A lesson from my students with learning difficulties

I am by no means an expert on learning difficulties, nor am I a rigid academic claiming that I can give you all the necessary tools to deal with them. What I am is a dedicated, empathetic teacher with great love for my students, especially the most challenged ones.

Unfortunately, in the not-so-distant past –even two decades ago, when I first started getting involved with education- we lacked awareness on such matters. In fact, most of us educators used to be so oblivious to the concept of learning difficulties, we wouldn’t recognize them if they weren’t screaming in our face! It saddens me to say that in retrospect, I realise I should not have been as strict with certain students and that I should most definitely have been more encouraging towards them.

Working with kids who were once considered lazy but who are now proven to be facing challenges in learning “the traditional way” has been the most useful realisation I have had in my 20 years of experience in teaching foreign languages. When I did become aware of the seriousness of the matter and that in fact there were ways, I could try to make their lives easier and help them navigate through their difficulties, I attended many webinars and took courses so as to become familiar with the nature of the different kinds of difficulties and the most practical ways to pass practical techniques over to the students that were still under my care. Not all courses were helpful and not all experts were what they claimed to be but one can always find the silver lining if they look hard enough. And some courses really were quite practical and have helped both me and my students enormously.

It is common knowledge that no solution works for all. We must be ready for trial and error, willing to discard practices that do not work for specific cases but simultaneously have enough aces up our sleeve to try out an entirely different approach according to individual needs. It is therefore from hands-on experience that I would like to share with you a few tips, tricks and strategies that might work with many different cases:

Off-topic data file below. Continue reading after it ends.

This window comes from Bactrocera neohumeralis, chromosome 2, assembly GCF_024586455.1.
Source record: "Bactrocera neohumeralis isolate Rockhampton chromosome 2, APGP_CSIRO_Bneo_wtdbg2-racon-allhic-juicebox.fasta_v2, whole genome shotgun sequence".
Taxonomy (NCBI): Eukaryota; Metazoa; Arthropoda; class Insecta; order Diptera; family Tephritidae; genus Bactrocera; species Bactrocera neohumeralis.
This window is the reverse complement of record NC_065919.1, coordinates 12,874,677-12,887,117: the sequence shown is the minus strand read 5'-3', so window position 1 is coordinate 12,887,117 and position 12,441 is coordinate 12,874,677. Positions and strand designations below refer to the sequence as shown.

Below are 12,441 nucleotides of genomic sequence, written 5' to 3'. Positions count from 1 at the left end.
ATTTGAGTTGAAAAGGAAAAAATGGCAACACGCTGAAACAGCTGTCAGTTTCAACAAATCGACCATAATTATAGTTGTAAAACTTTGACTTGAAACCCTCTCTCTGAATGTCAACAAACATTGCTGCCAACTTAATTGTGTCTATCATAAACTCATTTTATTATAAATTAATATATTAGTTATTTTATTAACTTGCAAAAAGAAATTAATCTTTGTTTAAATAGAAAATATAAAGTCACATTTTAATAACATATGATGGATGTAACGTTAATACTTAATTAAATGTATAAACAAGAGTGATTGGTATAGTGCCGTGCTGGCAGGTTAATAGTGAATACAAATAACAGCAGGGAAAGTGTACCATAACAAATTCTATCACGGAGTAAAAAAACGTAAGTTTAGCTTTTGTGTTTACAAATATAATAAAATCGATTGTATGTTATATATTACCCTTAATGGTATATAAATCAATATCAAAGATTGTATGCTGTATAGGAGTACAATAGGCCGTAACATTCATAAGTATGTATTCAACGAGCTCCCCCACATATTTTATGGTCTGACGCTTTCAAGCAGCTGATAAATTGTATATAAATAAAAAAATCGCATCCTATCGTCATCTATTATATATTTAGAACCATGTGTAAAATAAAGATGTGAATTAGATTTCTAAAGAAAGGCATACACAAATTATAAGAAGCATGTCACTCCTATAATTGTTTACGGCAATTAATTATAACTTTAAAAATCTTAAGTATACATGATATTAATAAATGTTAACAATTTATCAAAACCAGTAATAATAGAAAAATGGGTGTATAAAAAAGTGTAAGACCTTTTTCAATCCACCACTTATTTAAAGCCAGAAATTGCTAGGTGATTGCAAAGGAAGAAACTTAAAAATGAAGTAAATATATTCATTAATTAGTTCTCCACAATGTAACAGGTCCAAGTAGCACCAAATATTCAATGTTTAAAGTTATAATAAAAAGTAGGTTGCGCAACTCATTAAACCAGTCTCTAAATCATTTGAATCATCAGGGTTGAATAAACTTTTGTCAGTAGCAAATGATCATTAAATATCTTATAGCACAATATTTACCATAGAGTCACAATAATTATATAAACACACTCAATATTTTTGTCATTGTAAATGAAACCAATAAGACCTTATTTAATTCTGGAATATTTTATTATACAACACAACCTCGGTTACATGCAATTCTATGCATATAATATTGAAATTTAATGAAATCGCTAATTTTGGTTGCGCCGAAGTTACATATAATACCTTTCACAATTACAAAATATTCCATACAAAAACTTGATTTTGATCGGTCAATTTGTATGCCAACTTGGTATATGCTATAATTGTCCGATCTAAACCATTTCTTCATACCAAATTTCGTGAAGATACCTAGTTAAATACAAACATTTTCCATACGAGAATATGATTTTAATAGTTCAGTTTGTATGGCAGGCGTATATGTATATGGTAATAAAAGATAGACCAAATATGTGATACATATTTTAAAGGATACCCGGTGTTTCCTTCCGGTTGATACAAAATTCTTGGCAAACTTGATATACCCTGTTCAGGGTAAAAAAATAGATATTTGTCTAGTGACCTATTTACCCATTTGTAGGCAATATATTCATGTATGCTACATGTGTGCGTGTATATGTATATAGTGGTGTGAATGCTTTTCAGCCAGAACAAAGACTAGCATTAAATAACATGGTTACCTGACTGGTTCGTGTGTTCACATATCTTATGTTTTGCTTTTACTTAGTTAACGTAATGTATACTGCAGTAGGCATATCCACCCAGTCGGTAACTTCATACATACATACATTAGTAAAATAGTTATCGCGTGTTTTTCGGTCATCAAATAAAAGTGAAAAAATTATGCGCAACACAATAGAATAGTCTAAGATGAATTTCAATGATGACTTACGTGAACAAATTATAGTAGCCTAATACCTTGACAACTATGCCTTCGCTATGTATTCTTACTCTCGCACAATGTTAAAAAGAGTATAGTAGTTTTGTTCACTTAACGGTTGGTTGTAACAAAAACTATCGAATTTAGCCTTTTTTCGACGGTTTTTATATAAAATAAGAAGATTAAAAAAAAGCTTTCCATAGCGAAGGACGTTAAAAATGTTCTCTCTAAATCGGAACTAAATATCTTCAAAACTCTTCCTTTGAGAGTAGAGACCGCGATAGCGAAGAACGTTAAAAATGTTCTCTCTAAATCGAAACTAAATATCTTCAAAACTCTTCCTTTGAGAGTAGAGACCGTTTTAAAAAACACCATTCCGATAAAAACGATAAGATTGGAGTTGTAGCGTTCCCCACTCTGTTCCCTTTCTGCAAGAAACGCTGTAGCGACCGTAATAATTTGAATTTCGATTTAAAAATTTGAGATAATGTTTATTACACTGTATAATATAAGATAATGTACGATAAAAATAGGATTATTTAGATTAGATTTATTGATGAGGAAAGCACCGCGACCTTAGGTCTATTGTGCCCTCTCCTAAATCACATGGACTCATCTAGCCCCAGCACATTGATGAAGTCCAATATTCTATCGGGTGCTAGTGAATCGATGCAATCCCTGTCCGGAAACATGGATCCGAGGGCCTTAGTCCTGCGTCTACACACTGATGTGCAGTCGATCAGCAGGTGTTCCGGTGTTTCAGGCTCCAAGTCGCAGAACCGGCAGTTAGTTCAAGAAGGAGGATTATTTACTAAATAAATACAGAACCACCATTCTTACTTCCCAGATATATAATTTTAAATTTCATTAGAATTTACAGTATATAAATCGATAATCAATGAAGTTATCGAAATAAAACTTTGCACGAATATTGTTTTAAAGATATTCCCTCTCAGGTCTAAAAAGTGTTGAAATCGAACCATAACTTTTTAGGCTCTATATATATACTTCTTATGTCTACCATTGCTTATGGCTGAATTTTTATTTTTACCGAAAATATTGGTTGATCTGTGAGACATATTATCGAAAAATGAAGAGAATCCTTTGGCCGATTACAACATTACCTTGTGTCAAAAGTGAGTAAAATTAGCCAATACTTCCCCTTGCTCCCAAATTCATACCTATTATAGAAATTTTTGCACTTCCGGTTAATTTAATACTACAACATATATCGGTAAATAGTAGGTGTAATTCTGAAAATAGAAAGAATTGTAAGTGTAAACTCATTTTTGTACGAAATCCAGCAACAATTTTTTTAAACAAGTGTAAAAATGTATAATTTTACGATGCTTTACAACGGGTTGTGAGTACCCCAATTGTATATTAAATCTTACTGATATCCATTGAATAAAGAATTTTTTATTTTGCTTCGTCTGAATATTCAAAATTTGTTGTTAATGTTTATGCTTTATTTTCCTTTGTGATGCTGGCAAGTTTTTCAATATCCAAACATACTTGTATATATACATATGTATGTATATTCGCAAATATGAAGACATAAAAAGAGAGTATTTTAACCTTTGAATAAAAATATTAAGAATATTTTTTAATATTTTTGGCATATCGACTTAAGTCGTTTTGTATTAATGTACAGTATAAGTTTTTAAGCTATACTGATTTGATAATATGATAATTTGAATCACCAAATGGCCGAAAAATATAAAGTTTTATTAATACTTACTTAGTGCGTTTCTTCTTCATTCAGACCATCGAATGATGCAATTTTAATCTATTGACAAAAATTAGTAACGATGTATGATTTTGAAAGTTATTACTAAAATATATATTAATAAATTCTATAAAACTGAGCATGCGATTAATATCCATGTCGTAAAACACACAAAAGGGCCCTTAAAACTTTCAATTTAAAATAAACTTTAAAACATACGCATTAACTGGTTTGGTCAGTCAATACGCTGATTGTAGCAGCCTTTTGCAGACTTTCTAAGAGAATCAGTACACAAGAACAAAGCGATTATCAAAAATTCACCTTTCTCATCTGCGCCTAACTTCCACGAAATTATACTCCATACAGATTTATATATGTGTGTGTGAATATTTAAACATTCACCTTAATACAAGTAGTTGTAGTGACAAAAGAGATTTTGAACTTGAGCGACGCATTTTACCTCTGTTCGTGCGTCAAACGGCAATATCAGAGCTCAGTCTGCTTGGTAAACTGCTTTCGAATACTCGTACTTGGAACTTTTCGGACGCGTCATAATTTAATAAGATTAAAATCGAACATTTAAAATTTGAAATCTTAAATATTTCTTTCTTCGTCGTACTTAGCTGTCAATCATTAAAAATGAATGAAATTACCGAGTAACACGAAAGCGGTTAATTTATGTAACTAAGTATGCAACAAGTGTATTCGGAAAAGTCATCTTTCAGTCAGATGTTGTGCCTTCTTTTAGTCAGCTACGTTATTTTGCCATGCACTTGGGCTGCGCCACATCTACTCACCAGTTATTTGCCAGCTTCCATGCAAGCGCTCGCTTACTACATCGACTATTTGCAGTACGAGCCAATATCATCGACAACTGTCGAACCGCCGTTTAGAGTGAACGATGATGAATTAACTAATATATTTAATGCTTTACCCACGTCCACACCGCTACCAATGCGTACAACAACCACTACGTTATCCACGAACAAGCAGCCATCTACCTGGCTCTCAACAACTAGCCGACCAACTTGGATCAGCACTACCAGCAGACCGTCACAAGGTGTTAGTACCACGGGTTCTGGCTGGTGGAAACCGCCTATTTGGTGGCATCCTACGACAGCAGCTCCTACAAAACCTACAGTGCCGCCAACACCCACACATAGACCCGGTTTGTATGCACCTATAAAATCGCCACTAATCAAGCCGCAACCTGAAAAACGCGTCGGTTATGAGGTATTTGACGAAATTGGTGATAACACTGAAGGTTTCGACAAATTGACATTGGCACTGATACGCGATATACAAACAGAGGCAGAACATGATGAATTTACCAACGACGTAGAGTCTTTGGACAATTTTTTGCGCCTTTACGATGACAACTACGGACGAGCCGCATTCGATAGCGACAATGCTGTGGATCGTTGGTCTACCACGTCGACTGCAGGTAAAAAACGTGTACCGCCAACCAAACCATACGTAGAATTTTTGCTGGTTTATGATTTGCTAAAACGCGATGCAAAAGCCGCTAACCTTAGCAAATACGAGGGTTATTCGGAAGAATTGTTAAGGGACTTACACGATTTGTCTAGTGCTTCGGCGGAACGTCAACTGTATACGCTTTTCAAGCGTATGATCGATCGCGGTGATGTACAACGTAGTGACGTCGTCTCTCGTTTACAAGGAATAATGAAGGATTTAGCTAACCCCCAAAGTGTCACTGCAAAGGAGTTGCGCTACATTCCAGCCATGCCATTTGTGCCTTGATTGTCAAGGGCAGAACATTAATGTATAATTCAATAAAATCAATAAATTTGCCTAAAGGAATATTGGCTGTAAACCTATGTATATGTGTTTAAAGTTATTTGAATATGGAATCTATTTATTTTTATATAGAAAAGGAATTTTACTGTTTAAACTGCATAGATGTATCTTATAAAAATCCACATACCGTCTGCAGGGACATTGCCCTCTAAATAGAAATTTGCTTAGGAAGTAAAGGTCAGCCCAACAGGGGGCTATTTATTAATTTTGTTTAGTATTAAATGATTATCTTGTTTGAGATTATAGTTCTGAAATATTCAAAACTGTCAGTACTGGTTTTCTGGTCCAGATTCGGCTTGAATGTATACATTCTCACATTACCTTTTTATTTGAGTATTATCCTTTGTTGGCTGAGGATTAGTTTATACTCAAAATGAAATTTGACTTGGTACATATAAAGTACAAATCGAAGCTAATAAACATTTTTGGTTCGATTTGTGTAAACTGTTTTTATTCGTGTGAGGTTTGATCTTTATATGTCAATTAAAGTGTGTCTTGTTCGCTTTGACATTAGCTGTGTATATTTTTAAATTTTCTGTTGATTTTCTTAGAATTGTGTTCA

• Using a ruler to help students know where exactly they are while reading. I have seen some ready-made ones for sale but surely, it’s very easy to make one by using a transparent ruler and covering up a square with coloured tape, leaving a gap in the middle so as to isolate the part of the text one reads.
  • Give them sufficient little breaks from one exercise to the next.
  • Incorporate some physical movement in class. E.g. when they are watching/listening to a song, allow them to stand up and dance or be silly.
  • Use stories! I cannot stress the importance of this technique enough. It helps them learn vocabulary and syntax almost effortlessly, especially if there are rhymes or little songs they can learn by heart. Moreover, it creates a sense of connection among the ones that decide to share a story and a sense of community in the classroom.
  • In low levels, use copy notebooks with the half upper page blank for drawing the words.
  • Once they have acquired some reading skills, encourage them to dramatise small parts of the dialogues for their classmates’ entertainment and their own.
  • Create and play games like Taboo or miming, even board games in English according to their level.
  • Allow them to hold noiseless fidgeting toys that help them concentrate and relieve stress.
  • If space and finances permit it, substitute chairs with exercise balls –just make sure they are the right size as ideally, their legs should be in right angle. If this is not possible, put a wide rubber band in the front legs of the chair so they can fidget with their feet. This might eliminate the need to stand up every now and then.
  • Minimise the use of technology. It’s ok to use some, it’s certainly helpful and they enjoy it. We just need to make sure we do not cross over to the other side (take Sweden’s example) and then have to retreat our steps to regain balance. When writing a rule on the board or giving them homework, make sure to use a different colour marker for each different item. This will refrain them from mixing the tasks as sometimes the lines seem to mingle in their eyes.
  • When it’s time for the student to try sitting a certificate exam, there are so many options! Do give each one a try until you find what suits their individual needs best.

This is what I‘ve found to work in many cases. Some of it might be hard to use in a classroom and most likely easier for individual or small group classes. But we must keep an open mind and try to find what works best. So, take your pick and please, do try. Sometimes results are simply astonishing!

It is not the end of course. As education evolves, our students with learning difficulties help us take our field a step further into the future, turning classes more student-centered so as to make education better for all parties involved. These students are an extremely useful resource and so willing to help us help them. All they need is to feel they are heard and understood. All students stand a better chance to learn more effectively if they feel they are loved and respected. We work better with encouragement and this may be the only rule that applies to all!


Despoina Aristeidou

Despoina Aristeidou

Private tutor of English and Spanish/Storyteller